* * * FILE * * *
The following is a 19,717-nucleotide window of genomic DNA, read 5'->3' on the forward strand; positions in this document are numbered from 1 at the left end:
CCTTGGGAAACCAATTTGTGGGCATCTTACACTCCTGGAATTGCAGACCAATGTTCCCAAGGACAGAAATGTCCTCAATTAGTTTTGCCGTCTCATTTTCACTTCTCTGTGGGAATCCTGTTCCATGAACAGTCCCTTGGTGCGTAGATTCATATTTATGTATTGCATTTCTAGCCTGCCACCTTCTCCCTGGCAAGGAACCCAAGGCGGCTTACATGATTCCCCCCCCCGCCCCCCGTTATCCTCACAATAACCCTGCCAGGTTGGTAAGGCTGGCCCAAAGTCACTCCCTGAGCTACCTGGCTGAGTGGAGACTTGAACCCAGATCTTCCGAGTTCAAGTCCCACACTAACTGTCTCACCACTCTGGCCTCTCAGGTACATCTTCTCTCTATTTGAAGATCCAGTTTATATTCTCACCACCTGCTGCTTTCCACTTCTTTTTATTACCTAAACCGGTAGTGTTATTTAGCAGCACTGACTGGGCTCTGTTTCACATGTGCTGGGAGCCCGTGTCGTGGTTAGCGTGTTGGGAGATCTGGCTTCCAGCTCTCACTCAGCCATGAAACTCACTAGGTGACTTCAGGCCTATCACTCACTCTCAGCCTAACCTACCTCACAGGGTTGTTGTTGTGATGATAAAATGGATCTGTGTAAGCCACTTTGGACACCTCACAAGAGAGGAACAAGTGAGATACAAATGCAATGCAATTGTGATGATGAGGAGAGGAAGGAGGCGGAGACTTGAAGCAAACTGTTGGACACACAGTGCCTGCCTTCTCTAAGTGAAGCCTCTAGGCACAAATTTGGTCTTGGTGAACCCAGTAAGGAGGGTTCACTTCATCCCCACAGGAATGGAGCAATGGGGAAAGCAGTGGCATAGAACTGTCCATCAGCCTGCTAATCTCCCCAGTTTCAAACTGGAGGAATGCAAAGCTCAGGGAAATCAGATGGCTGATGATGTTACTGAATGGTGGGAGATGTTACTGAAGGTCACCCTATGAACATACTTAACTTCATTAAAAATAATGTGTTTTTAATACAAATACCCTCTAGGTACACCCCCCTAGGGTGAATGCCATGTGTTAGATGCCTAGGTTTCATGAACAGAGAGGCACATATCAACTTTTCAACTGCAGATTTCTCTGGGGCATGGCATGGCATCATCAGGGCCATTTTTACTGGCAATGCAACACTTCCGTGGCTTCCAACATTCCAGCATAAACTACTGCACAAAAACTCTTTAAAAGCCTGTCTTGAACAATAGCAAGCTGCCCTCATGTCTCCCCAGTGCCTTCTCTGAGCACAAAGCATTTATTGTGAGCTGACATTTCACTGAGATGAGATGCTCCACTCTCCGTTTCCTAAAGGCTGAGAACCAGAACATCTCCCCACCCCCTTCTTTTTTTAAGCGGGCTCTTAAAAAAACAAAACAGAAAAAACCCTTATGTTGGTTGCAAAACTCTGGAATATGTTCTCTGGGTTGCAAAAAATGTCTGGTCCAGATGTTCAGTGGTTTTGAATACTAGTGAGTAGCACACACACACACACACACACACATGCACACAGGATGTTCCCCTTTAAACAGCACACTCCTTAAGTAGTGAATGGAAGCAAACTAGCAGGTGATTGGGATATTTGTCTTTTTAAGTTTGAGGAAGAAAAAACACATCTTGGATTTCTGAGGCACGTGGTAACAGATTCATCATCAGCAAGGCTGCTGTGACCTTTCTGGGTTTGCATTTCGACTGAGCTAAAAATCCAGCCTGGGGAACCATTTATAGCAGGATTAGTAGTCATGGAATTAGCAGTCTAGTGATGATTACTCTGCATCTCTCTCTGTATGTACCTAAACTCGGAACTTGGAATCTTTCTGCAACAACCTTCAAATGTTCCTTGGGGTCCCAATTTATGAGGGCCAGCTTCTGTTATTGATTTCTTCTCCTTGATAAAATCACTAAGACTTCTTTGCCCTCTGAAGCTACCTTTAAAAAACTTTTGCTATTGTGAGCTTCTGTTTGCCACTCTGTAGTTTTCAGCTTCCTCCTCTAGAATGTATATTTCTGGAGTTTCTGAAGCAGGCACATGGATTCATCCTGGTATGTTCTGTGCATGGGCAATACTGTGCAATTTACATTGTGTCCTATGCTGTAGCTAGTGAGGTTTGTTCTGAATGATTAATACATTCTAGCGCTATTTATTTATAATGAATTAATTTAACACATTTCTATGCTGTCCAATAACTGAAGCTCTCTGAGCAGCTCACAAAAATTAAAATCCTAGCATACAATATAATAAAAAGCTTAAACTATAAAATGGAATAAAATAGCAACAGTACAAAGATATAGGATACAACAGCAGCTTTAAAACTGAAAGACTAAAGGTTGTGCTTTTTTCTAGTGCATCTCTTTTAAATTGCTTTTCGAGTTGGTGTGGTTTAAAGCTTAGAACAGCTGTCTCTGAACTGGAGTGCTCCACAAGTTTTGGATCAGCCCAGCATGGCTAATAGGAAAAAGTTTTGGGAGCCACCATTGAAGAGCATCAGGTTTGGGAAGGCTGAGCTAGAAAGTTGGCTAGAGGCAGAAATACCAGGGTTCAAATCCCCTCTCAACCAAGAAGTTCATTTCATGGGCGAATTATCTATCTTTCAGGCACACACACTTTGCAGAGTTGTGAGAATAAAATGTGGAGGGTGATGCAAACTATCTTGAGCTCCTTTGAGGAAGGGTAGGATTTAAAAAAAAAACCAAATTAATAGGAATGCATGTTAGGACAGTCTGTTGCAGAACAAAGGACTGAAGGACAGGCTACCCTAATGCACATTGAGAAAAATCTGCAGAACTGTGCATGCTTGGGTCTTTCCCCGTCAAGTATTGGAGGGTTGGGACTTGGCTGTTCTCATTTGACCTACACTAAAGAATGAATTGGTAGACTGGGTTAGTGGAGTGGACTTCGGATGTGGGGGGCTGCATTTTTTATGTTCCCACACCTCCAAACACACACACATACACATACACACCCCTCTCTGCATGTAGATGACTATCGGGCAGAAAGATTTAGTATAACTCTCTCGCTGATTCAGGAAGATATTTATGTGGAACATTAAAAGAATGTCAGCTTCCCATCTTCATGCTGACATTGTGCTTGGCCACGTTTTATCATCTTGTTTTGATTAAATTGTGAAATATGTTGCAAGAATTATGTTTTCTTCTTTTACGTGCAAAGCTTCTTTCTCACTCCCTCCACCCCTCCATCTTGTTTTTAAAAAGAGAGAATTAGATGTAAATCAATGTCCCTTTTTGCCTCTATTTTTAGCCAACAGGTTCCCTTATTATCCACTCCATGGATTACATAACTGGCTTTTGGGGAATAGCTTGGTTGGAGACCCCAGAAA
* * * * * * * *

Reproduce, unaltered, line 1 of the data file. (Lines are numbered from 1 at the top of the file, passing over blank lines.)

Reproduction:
The following is a 19,717-nucleotide window of genomic DNA, read 5'->3' on the forward strand; positions in this document are numbered from 1 at the left end: